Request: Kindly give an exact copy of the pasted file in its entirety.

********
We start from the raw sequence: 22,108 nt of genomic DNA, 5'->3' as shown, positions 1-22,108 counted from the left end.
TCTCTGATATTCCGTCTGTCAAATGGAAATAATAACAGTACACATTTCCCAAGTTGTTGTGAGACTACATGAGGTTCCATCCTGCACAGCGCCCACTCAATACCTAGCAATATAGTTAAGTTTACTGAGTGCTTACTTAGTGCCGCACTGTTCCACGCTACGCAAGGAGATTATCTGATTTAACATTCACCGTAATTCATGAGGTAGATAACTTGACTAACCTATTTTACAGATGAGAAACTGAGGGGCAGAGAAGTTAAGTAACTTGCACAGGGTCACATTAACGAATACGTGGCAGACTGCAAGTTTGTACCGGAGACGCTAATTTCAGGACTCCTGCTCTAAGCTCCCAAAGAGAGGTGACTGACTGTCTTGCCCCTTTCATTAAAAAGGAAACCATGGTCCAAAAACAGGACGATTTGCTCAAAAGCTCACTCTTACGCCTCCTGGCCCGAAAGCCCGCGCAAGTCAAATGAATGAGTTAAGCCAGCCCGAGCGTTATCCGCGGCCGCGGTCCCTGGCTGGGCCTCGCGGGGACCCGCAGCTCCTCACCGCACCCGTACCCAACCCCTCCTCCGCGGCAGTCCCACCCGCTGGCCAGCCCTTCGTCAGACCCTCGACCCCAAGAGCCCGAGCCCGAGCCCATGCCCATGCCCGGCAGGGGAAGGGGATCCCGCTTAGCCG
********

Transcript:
We start from the raw sequence: 22,108 nt of genomic DNA, 5'->3' as shown, positions 1-22,108 counted from the left end.
TCTCTGATATTCCGTCTGTCAAATGGAAATAATAACAGTACACATTTCCCAAGTTGTTGTGAGACTACATGAGGTTCCATCCTGCACAGCGCCCACTCAATACCTAGCAATATAGTTAAGTTTACTGAGTGCTTACTTAGTGCCGCACTGTTCCACGCTACGCAAGGAGATTATCTGATTTAACATTCACCGTAATTCATGAGGTAGATAACTTGACTAACCTATTTTACAGATGAGAAACTGAGGGGCAGAGAAGTTAAGTAACTTGCACAGGGTCACATTAACGAATACGTGGCAGACTGCAAGTTTGTACCGGAGACGCTAATTTCAGGACTCCTGCTCTAAGCTCCCAAAGAGAGGTGACTGACTGTCTTGCCCCTTTCATTAAAAAGGAAACCATGGTCCAAAAACAGGACGATTTGCTCAAAAGCTCACTCTTACGCCTCCTGGCCCGAAAGCCCGCGCAAGTCAAATGAATGAGTTAAGCCAGCCCGAGCGTTATCCGCGGCCGCGGTCCCTGGCTGGGCCTCGCGGGGACCCGCAGCTCCTCACCGCACCCGTACCCAACCCCTCCTCCGCGGCAGTCCCACCCGCTGGCCAGCCCTTCGTCAGACCCTCGACCCCAAGAGCCCGAGCCCGAGCCCATGCCCATGCCCGGCAGGGGAAGGGGATCCCGCTTAGCCG